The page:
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Why do I always run out of breath when I sing?

Asked 2013-02-26T18:52:54.0Z by Jefe1,498
  • V.I.P.

Why do I always run out of breath when I sing? Any technique tips to save breath?


  • I think the best way to conserve your breath is to get in the best physical shape as possible.Mac M 2013-02-26T19:41:55.0Z

4 Answers

Date | Votes
Reply — Posted 2013-02-27T06:09:49.0Z
Jeff B1,660
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  • Teacher

I would need a bit more information about the way you use your breath, but I'm guessing there's a hitch in the way you breath.  There are many things that can go wrong with your breathing when you're singing.  Not breathing diaphragmatically, not supporting the breath once it's all tanked up, not exhaling completely between breaths, the list could go on.  Start with learning proper breathing technique and you'll be well on your way.  Many books have been written just on the topic of breathing properly.  As far as a technique tip goes, I always tell my students to be prepared to take a punch to the stomach.  This will ensure that you're core is engaged on the breath in and while singing!  Good luck!


  • Thanks, any videos you recommend on proper breathing technique?Ghost R 2013-02-27T15:51:11.0Z
Reply — Posted 2013-02-27T15:56:19.0Z
Ghost R1,526
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What do you think about this teachers advice?


Reply — Posted 2013-03-13T16:50:17.0Z
Jeff B1,660
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  • Teacher

Ghost R-

I think she's been well trained... which is great.  She seems to have taken everything she's learned to heart and it probably works for her.  She's right that breathing is one of the first steps to becoming a better singer.  The food and beverage consumption is something I'd like to touch on.  Bodies are all different.  What works for one person may not work for another.  For years I tried all these different methods of helping my voice: Thayer's lozenges, honey, lemon and warm water, the list goes on.  Most of the stuff I tried put gunk in my throat or dried me out too much.  Water will always be your friend.  But even drinking too much water can create issues with my voice.  You have to find what works for you.  Her advice is a good place to start, but sometimes what you really need to help your voice is a sip of beer.  Ella Fitzgerald would take a sip of beer before her performances to help clean out her vocal pipes.  Find what works for you.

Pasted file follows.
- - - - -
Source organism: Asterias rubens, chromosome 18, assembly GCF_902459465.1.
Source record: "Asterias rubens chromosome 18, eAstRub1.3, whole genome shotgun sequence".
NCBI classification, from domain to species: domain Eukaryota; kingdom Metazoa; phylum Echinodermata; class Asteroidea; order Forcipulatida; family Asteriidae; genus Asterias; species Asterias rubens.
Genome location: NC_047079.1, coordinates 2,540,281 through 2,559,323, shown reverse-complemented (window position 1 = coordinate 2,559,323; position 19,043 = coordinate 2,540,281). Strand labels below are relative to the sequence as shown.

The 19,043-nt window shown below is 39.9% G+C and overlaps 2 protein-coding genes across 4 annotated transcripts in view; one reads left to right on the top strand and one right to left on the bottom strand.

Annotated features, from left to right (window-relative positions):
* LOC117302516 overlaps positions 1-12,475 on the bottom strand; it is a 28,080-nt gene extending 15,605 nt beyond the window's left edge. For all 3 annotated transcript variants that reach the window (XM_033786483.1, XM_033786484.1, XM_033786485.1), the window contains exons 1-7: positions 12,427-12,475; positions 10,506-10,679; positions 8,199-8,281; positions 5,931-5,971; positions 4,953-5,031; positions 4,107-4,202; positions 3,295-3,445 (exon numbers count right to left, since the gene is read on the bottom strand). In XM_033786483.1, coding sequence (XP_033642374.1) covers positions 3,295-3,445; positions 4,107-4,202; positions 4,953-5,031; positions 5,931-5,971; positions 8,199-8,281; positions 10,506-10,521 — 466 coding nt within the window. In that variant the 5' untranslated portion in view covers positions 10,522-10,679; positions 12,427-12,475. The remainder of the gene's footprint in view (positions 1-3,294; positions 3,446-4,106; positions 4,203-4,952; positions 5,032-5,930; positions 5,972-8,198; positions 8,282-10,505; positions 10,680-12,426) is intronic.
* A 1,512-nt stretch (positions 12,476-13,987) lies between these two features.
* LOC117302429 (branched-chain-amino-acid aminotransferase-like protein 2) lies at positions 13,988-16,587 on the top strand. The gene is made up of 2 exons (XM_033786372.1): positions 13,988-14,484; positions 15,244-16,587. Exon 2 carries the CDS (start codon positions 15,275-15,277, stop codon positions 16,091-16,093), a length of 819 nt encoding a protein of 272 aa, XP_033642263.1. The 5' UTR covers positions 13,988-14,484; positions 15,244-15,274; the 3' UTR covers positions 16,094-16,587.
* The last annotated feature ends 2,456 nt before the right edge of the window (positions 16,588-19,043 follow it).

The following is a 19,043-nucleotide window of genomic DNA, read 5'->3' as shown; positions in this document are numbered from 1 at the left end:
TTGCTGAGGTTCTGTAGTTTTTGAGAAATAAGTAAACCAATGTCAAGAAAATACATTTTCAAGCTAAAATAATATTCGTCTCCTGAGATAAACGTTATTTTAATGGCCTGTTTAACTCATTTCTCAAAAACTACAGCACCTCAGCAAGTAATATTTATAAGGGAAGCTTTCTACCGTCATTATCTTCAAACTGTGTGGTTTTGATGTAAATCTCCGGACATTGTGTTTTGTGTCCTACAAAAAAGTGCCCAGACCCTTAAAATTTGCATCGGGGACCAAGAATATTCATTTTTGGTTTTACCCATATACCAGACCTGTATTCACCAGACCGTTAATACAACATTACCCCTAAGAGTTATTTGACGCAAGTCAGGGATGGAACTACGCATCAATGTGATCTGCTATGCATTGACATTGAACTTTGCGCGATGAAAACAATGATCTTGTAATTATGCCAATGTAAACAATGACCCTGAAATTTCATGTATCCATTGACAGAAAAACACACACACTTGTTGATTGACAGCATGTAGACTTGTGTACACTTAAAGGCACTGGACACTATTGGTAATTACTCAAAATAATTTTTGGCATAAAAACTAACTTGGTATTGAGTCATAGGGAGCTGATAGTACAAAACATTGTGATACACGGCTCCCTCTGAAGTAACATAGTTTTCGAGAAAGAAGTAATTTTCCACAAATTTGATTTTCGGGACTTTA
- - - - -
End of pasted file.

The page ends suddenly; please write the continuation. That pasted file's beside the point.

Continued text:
Now, her breathing technique is what you will hear from most vocal coaches.  Her expansion, in my opinion is right on.  But I don't find the contraction necessary.  This occurred to me when I was training a dancer to sing.  She didn't understand how to dance properly if she had to keep sticking out her gut then sucking it back in.  This led me to the ready-to-take-a-punch-to-the-gut method.  If you engage your core both while you're breathing in and while you're using it to sing, it'll always be ready for you.  Breathe through your back, like she said, then always be ready to take a punch and you'll find all the power you need!


Reply — Posted 2013-05-01T08:16:09.0Z
  • V.I.P.
  • Teacher

This is how I teach diaphragmatic breathing to saxophone students, it works wonders:

Take a deep breath and then imagine you are frosting up a mirror while you breath out. The air that comes out should be hotter than normal and you should feel a muscle at the bottom of your stomach moving. Now try and do this while singing. 

Hope this helps :)



  • How does that change saxophone tone as opposed to playing sax with "head voice"? is it a similar change as singing?Jefe 2013-05-02T15:41:42.0Z

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